On 5th of May, at around 6 UTC, a blaze started at the ECO-X rubbish depot in Pomezia, a municipality in the Metropolitan City of Rome (41°41′N, 12°30′E). The fire was active for about two days and the cloud of smoke was visible from several kilometres away. Both the fire service and the local health authority of Pomezia, warned locals to keep windows closed in homes, schools, offices, and health and social care structures, keep animals inside, and to avoid all unnecessary travel.
Observations from remote sensing instruments operated in the context of European Space Agency (ESA) projects, revealed that the smoke plume was transported over Rome and in the Tiber Valley on May 5 and 6. In particular, data from the two PANDORA instruments #115 and #117 (http://pandonia.net/) showed statistically significant increases of nitrogen dioxide (NO2) and formaldehyde (HCOH). Specifically, PANDORA #115 is located at CNR-ISAC, in a semi-rural environment South-East Rome, while PANDORA #117 is operated at Physics Department of Sapienza University, i.e. in a urban environment close to Rome centre. The PANDORA data analysis for this specific case has been performed by LuftBlick team, and used as test case for the development of new retrieval algorithms.
The two PANDORAs #115 and #117 are part of a suite of atmospheric remote sensing instruments operated in synergy to form a satellite products validation “super-site”, called Boundary layer Air Quality-analysis Using Networks of INstruments (BAQUNIN). BAQUNIN is funded by ESA within its Atmospheric Composition Cal/Val framework and is one of the “IDEAS+” contract activities. The super-site instrumental suite comprises, among others, elastic and Raman LIDARs (LIght Detection And Ranging, aerosol and water vapour profiling), sun photometers (e.g. AERONET https://aeronet.gsfc.nasa.gov/, SKYNET http://atmos2.cr.chiba-u.jp/skynet/, PANDONIA http://pandonia.net/) and SODARs (SOund Detection And Ranging, wind profiling in the atmospheric boundary layer).
The two animations show the time evolution of the NO2 and HCOH tropospheric columns. The tropospheric column is the amount of species integrated between the surface and the tropopause (about 10 km altitude).
This quantity is most suitable for the detection of pollution events, which usually impact the lowest portion of the atmosphere.
Each frame of the animations displays the following panels:
Upper left: time evolution of NO2(HCOH) tropospheric column from PANDORA #115 (red line) for the 5th of May. The black line is the average of same quantity using data from 4th and 7th of May, considered as reference values for “clean days”.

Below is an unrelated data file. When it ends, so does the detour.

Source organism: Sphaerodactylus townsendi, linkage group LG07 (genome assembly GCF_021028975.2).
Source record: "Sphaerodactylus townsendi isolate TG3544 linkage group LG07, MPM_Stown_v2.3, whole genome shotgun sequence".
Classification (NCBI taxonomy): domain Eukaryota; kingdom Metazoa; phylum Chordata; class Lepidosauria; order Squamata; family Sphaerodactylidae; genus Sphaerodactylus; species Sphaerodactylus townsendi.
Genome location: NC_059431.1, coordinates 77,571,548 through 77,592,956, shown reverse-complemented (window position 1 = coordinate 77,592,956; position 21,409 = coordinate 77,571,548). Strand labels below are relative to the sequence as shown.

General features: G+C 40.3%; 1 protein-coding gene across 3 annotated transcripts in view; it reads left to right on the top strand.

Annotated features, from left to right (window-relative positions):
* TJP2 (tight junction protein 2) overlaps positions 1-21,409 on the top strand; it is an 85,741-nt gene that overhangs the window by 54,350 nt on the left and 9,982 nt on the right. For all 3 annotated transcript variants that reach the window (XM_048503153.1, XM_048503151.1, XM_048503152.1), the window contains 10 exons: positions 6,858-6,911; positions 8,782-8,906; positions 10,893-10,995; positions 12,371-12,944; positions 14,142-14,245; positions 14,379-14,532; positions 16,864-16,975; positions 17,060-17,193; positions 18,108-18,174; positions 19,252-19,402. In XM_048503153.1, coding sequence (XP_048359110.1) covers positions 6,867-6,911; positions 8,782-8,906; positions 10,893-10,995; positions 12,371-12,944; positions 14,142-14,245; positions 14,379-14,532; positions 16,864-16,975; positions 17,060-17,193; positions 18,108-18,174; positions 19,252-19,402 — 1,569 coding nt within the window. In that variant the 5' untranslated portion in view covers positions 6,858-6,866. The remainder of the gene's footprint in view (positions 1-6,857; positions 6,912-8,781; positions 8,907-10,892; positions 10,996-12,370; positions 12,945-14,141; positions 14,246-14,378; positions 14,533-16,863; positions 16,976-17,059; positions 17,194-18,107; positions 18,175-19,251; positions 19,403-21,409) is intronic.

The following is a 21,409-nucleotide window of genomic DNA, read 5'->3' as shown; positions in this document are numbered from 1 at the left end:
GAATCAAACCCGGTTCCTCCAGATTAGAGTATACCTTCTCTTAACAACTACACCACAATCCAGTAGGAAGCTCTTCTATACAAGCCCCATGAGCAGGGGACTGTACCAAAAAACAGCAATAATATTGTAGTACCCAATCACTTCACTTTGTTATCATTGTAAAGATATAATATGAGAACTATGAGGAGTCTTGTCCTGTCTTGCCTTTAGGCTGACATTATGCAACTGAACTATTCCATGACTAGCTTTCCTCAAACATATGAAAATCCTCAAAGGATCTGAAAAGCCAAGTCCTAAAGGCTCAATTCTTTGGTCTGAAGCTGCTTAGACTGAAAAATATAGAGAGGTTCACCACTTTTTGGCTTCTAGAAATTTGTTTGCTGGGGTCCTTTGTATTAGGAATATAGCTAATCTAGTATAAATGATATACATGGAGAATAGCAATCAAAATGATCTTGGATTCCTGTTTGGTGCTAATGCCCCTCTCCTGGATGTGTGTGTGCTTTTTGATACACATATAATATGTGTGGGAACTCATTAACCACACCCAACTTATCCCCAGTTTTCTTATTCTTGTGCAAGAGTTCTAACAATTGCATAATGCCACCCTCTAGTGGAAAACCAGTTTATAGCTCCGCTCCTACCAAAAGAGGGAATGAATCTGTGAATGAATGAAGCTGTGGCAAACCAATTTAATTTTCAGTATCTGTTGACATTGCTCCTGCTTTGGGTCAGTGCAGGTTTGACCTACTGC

Upper right: same as left panel but for PANDORA #117 (blue line).
Lower Left: time evolution of the difference between NO2(HCOH) values of May 5th and the “clean day” reference. This quantity indicates if a statistically significant difference is observed. Red line refers to PANDORA #115 (CNR-ISAC), blue line to OPANDORA #117 (Rome centre).
Lower right: the map reports the position of the two PANDORAs and of ECO-X, the PANDORA viewing directions when operating in “direct sun” mode, and the position of the air parcels that, starting from 6:00 UTC (8am local time), are injected in the atmosphere and are subsequently transported (or “advected”) away from the sources by the wind. The colour of the filled circles indicate the approximate altitude of the related air parcel. The trajectories are computed using the Weather Research Forecasting model (http://www.wrf-model.org/index.php) wind products using a simple advection scheme.
It can be clearly seen that the tropospheric amounts of NO2 and HCOH are significantly higher with respect to the reference values. In particular, the air parcel trajectories, estimated from atmospheric model simulation, confirm that the smoke plume was reaching the two PANDORAs at the time when the increase in concentration is observed.
The analysis of all super-site data acquired during the event is on-going, however this exercise demonstrates that the BAQUNIN instrumental set-up is providing high quality and very significant information on air quality of the Rome area. This capacity will be fully exploited when BAQUNIN will operate in synergy with the next to fly SENTINEL-5p mission (https://sentinel.esa.int/web/sentinel/missions/sentinel-5p), which will produce atmospheric chemistry products at relatively high spatial resolution.
S. Casadio (1), A.M. Iannarelli (1), E. Cadau (2), M. Cacciani (3), M. Campanelli (4), the PANDONIA TEAM (5)
(1) SERCO spa (https://www.serco.eu/index.php/19-public-website/contact )
(2) Sardegna Clima Onlus (http://www.sardegna-clima.it/)
(3) Physics Department, University of Rome “Sapienza” (https://g24ux.phys.uniroma1.it/)
(4) CNR-ISAC (http://www.isac.cnr.it/)
(5) LuftBlick (http://luftblick.at/)